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HOME > Osong Public Health Res Perspect > Volume 14(4); 2023 > Article
Original Article
Effects of an arteriovenous fistula stenosis prevention program in patients receiving hemodialysis
Haegyeong Lee1orcid, Gyuli Baek1orcid, Eunju Lee2orcid
Osong Public Health and Research Perspectives 2023;14(4):279-290.
DOI: https://doi.org/10.24171/j.phrp.2023.0101
Published online: August 9, 2023

1Keimyung University Graduate School, Daegu, Republic of Korea

2College of Nursing, Keimyung University, Daegu, Republic of Korea

Corresponding author: Eunju Lee College of Nursing, Keimyung University, 1095 Dalgubeol-daero, Dalseo-gu, Daegu 42601, Republic of Korea E-mail: vinuslee76@gmail.com
• Received: April 21, 2023   • Revised: June 21, 2023   • Accepted: June 22, 2023

© 2023 Korea Disease Control and Prevention Agency.

This is an open access article under the CC BY-NC-ND license (http://creativecommons.org/licenses/by-nc-nd/4.0/).

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  • Objectives
    To increase the efficiency of hemodialysis, an appropriate vascular pathway must be created, and its function must be maintained. This study aimed to identify the effects of an arteriovenous fistula (AVF) stenosis prevention program on upper muscular strength, blood flow, physiological indexes, and self-efficacy among patients receiving hemodialysis.
  • Methods
    The participants were patients receiving hemodialysis at Keimyung University Dongsan Medical Center in Daegu, Republic of Korea. They were divided into experimental and control groups based on the day of the week they received hemodialysis at the outpatient department and included 25 participants each. The study was conducted for 8 weeks.
  • Results
    The AVF stenosis prevention program was effective in improving upper extremity muscle strength (F=15.23, p<0.001) and blood flow rate (F=36.00, p<0.001). As a result of the program, the phosphorus index level, which is a physiological indicator in hemodialysis patients, decreased (F=8.64, p<0.001). Encouragement and support through text messages and practice lists also resulted in an increase in self-efficacy (F=18.62, p<0.001).
  • Conclusion
    The AVF stenosis prevention program in this study resulted in an increase in upper extremity muscle strength through grip strength exercises and was effective in preventing AVF stenosis by increasing the blood flow rate.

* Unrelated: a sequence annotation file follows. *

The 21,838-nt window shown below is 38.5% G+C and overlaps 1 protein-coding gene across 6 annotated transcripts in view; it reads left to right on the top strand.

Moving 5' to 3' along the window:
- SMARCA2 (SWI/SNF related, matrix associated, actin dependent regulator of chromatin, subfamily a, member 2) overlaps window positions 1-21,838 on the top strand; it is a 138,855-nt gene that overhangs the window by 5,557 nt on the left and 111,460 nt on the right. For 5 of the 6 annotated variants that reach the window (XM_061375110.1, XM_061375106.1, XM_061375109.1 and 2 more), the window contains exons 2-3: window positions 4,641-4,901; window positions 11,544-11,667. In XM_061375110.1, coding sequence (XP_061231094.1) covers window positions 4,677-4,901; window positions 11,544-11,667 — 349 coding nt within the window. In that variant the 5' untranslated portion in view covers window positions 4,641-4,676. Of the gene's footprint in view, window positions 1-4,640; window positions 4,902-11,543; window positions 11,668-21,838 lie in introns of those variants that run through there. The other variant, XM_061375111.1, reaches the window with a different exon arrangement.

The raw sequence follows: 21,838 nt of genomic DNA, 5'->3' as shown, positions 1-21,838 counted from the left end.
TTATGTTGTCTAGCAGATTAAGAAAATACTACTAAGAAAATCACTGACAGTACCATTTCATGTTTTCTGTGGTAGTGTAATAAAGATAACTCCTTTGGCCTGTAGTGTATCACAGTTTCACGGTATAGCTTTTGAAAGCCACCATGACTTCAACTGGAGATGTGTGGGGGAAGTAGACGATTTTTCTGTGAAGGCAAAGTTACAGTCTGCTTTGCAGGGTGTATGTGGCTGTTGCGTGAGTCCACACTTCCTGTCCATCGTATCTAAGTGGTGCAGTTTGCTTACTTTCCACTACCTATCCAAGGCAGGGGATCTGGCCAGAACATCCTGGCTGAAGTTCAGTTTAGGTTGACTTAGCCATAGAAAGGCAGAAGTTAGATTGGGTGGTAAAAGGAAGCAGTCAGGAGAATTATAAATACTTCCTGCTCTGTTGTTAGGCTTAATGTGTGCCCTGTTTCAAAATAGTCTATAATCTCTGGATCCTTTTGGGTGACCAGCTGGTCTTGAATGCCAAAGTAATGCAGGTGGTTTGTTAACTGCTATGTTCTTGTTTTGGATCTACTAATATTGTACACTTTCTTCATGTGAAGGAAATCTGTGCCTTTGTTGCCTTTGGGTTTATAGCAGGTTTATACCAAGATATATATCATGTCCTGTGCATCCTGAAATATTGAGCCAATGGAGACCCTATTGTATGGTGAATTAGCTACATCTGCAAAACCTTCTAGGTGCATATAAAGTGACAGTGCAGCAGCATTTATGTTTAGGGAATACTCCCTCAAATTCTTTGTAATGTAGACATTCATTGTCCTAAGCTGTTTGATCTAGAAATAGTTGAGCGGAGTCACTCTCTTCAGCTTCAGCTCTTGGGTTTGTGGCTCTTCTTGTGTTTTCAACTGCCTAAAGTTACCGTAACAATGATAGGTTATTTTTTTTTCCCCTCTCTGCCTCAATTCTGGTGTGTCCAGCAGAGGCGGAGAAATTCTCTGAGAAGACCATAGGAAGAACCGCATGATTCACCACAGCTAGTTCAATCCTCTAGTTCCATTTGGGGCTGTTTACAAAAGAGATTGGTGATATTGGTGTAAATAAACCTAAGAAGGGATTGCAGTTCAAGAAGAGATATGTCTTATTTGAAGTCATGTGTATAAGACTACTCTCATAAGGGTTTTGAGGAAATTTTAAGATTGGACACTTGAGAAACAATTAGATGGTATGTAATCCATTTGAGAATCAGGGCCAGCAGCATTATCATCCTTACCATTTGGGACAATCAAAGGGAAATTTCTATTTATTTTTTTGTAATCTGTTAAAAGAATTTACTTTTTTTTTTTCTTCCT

Chronic kidney disease (CKD) affects more than 10% of the global population [1,2]. The worldwide prevalence of CKD in 2017 was 9.1% and has increased by 29.3% since 1990 [3]. According to the Centers for Disease Control, 15% of adults in the United States have CKD [4], and approximately 80% receive hemodialysis [5], which removes uremic substances from the blood by adsorption using convection and diffusion dialysis membranes with a semipermeable membrane as a boundary [6]. Long-term hemodialysis requires an arteriovenous fistula (AVF) that can withstand repeated punctures and maintain a blood flow rate of 600 mL/min or more [2].
However, complications related to vascular access in patients receiving hemodialysis increase with the dialysis period. The incidence of AVF stenosis is 16% to 28% within 1 year and 26% to 36% within 2 years [7]. Approximately 30% of cases are caused by the failure of vascular maturation due to a lack of overall AVF management, interventions due to early loss of function, and reoperations [8]. Vascular access complications, including AVF, are responsible for numerous hospitalizations and substantial medical expenses in patients receiving hemodialysis [9]. Nonetheless, the rate of noncompliance concerning self-management in patients receiving hemodialysis may be as high as 50% [10,11].
To prevent AVF stenosis and occlusion, exercise therapy to improve upper extremity muscle strength and maintain the patency of blood vessels and a diet that helps prevent blood clots are crucial [12,13]. The upper extremity muscle strength of patients receiving hemodialysis is extremely weak, and patients’ mean physical performance is significantly lower than that of healthy adults by an average of 50% [11,14]. Gradual strength exercise improves patients’ upper extremity muscle strength [15], arteriosclerosis, blood pressure, and the blood flow rate, resulting in structural and functional changes in blood vessels [9,14]. Vascular calcification, which causes AVF stenosis, is common in these patients, with risk factors including sex, age, underlying disease, dialysis period, AVF type, and blood calcium and phosphorus levels [16]. Vascular calcification can be controlled by maintaining stable levels of calcium and phosphorus in the blood through dialysis while also incorporating exercise therapy and a healthy diet [17,18]. Education combined with exercise and diet increases the size and blood flow of AVFs and prevents hyperphosphatemia [11,15,17]. However, there are few studies on programs that combine exercise therapy and diet to prevent AVF stenosis.